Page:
My mum doesn't recognise my dad - what can I do?

Discussion in 'Welcome and how to use Dementia Talking Point' started by Prezzy1970, Feb 5, 2015.

  1. Prezzy1970

    Prezzy1970 Registered User

    Feb 5, 2015
    1
    My mum is 72 and was diagnosed with alzheimers a couple of years ago. Unfortunately over the last couple of weeks she has started not to recognise my dad and is getting quite agitated with him and doesn't know why he is in her house. She is also telling him not to touch anything as it is all her dad's things and he wouldn't be happy. I don't know what on earth to do. My mum is still very mobile and sociable but cannot be left alone. My mum is constantly asking for my dad and saying how fantastic he is but doesn't accept that he is with her. I feel so sorry for dad but I don't know how they are going to get on in the same home with her feeling so agitated with him. Any advice at all please? I have said to dad that maybe we need to set-up their spare bedroom for him to sleep in. Thank you so much.
     
  2. AlsoConfused

    AlsoConfused Registered User

    Sep 17, 2010
    1,958
    It's quite common for this to happen but wholly heart-breaking when it does.

    Other TPers have suggested unrecognised spouses should briefly leave the room and then return - when hopefully they'll be recognised again.
     
  3. lin1

    lin1 Registered User

    Jan 14, 2010
    9,322
    Female
    East Kent
    Hello Prezzy Welcome to TP.

    I really don't know what to suggest that may help. When my mum forgot Dad ,thankfully she was not distressed, just used to ask me who he was , I used to tell her that he was that man she liked, this satisfied her.

    I am wondering if your mum thinks your Dad cannot be her husband because she remembers him as a young man

    Sorry no help I know .
     
  4. Katrine

    Katrine Registered User

    Jan 20, 2011
    2,852
    England
    #4 Katrine, Feb 6, 2015
    Last edited: Feb 6, 2015
    Welcome to TP, Prezzy, though I'm sad that your family circumstances brought you here. I think your dad should move to another bedroom as you suggest. It will be less distressing for him, and your mum won't have to share a bed with a 'stranger'.

    What to say to his wife? It's truly heartbreaking for him. There is some comfort in how much she cares about her husband, even though she doesn't recognise this person as the younger man she imagines her husband to be. Perhaps he could tell her that her husband is his best friend, they are very close, her husband wants her to be well looked after until she sees him again; that sort of thing?

    With regard to the bedroom dilemma.... I knew someone who had both parents with dementia. They moved into a nursing home together. Her dad wanted his wife with him all the time and would get jealous and angry if she was taken to the day room without him. She, however, didn't remember him at all and was very frightened about having to share a bedroom with a 'strange man'. She wouldn't allow him to see her in her nightie, so providing personal care for 2 physically frail people in the same room was virtually impossible. Her mum became a screamer because by that time she had lost her speech and it was the only way she could communicate. :(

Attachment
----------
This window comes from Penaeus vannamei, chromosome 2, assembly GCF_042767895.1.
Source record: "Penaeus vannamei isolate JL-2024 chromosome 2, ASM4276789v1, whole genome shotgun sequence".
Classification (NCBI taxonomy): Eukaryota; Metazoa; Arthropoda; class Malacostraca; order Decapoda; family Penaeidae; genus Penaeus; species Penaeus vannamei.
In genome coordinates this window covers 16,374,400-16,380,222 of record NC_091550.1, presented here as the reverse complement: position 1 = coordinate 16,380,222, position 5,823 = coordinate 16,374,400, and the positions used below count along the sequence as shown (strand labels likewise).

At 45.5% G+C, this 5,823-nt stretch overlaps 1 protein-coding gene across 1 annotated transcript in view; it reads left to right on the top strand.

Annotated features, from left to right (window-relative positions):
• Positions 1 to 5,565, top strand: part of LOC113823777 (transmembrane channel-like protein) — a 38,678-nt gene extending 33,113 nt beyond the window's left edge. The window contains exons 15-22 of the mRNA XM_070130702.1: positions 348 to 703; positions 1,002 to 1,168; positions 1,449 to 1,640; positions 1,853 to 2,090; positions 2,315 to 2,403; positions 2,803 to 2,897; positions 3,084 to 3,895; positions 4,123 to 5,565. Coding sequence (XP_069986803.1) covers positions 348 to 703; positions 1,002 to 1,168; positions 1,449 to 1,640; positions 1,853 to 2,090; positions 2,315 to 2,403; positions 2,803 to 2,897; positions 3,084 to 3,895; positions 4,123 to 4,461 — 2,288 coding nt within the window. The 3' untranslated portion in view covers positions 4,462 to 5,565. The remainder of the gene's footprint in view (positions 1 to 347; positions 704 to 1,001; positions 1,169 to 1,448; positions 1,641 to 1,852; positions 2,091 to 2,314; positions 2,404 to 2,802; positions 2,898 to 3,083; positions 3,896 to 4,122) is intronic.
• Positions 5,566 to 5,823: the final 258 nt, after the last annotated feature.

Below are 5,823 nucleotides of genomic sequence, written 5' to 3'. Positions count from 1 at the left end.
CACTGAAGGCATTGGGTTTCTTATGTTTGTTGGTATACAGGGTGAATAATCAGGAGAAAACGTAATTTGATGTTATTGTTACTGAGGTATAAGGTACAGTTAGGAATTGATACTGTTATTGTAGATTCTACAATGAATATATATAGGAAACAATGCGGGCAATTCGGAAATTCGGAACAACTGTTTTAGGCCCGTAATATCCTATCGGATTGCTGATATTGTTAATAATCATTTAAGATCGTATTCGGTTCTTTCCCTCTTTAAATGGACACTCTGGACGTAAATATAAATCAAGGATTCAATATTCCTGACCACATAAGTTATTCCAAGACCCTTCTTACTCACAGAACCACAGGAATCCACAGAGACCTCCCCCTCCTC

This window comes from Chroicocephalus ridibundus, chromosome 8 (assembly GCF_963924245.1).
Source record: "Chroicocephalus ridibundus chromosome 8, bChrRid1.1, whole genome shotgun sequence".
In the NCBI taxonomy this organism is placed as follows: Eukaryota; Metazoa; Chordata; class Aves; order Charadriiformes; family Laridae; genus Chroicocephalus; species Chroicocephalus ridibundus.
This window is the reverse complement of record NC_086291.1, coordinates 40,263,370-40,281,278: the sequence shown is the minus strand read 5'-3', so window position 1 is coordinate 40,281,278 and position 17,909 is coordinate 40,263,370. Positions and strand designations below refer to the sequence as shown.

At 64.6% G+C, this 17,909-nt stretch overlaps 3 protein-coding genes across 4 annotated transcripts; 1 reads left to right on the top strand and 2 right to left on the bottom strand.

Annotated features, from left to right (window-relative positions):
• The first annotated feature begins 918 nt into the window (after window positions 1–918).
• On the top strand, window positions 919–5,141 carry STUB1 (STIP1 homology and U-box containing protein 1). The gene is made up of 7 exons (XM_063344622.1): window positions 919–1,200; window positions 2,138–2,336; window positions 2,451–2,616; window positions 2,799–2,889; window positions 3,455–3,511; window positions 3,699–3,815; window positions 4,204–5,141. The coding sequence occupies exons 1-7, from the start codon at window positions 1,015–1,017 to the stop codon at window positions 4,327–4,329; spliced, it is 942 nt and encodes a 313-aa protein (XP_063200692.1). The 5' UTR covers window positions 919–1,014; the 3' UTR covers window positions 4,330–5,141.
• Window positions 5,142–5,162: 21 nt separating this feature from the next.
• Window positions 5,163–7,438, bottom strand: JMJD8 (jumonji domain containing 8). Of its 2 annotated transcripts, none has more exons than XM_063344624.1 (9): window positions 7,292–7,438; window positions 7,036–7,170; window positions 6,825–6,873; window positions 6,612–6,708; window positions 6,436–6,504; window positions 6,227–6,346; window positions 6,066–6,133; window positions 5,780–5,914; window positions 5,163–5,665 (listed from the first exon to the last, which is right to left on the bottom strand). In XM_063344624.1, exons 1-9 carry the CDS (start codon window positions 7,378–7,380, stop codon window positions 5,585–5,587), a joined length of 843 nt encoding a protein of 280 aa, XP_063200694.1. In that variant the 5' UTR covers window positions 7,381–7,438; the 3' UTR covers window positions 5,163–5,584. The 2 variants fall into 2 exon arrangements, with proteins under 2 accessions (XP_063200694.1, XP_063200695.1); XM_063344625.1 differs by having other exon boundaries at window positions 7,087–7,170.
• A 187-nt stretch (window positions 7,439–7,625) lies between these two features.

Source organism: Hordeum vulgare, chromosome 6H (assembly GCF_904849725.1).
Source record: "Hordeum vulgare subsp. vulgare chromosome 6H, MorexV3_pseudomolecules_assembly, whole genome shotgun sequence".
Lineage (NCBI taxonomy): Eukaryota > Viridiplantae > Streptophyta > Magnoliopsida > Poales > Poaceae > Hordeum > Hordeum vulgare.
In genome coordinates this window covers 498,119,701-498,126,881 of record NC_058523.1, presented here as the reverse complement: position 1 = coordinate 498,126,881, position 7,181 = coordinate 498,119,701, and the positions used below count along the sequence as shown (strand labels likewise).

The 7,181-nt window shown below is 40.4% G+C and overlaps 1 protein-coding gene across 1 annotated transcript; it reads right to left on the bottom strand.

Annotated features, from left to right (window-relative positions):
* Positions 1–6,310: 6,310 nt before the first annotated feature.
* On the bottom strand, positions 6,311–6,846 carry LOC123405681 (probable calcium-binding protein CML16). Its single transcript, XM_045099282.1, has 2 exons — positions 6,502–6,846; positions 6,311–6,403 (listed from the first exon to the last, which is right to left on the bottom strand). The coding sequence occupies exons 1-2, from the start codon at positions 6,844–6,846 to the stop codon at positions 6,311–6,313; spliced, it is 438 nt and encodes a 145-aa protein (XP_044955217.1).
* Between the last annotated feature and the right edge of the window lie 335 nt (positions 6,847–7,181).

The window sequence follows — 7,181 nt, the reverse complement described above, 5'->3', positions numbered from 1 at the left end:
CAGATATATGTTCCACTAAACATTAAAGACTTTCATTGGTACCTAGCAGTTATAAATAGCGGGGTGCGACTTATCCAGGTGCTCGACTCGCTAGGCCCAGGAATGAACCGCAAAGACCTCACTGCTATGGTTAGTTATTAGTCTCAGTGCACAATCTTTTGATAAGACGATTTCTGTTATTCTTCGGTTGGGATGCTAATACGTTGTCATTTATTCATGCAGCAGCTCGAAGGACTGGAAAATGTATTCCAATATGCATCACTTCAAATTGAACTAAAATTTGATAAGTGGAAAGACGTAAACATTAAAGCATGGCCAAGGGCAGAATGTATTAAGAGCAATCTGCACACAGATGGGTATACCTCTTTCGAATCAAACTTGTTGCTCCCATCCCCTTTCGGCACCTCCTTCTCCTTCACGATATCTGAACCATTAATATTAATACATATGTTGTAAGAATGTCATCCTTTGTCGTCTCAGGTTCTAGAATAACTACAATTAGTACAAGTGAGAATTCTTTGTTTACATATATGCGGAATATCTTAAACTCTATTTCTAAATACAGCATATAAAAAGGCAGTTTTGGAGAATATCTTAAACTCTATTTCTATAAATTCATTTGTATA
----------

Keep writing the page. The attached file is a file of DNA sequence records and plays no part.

The wife was moved to another floor to which he did not have access, but she would be brought up in a wheelchair to visit him at his insistence. Eventually this was stopped because she found it too distressing. He would 'resume control' of the relationship and behave to her as her husband by expecting kisses and hugs and talk about the family. She, poor thing, had no idea who any of her family was and just wanted to be left to get on with her new life without having to see the old man every day.

    I know your parents are a long way from that scenario, and I don't want to upset you further. My point is that her dad wanted to keep his wife grounded in the marriage by daily contact, but the more he did this the more she wanted to get away from him. It was the dementia that did it. They had been a close and loving couple when they were both well and he had been her carer for many years before he himself became ill.

    I would say that your mum needs more privacy, especially in the refuge that is her bedroom. Our bedrooms are private spaces, where we feel safe and can relax and go to sleep. Would a move to another room by your dad compromise your mum's safety or toilet needs?
     
  5. LYN T

    LYN T Registered User

    Aug 30, 2012
    6,967
    Brixham Devon
    I also think separate bedrooms could help. When my Husband no longer knew me I had to sleep in a separate bedroom; when he was having a particularly disturbed night I slept on the floor outside his bedroom door. It's heartbreaking when this happens but I'm afraid it has to be faced when sharing a bedroom actually scares the Dementia sufferer.

    Take care

    Lyn T X
     
  6. Treacle Tart

    Treacle Tart Registered User

    Oct 24, 2014
    4
    Southwark
    #6 Treacle Tart, Feb 6, 2015
    Last edited: Feb 6, 2015
    Picture Book

    Morning Prezzy
    My Mother was diagnosed two years ago - slow to progress at first but now every day seems more confused. To help Mum with recognition I put together a family photo book starting with photo's of Mum and Dad when they were younger, their wedding and then so on. Each photo has in large font at the bottom of the page their names and who they are so for example their wedding photo would have You and (name) wedding day. I have added photo's of them as they have grown older, last one was taken at their 67th wedding anniversary. There are photo's of my sister and I as babies, us and our hubbies, grandchildren and family get togethers which she enjoys looking at and telling me stories she remembers from the past :)
     

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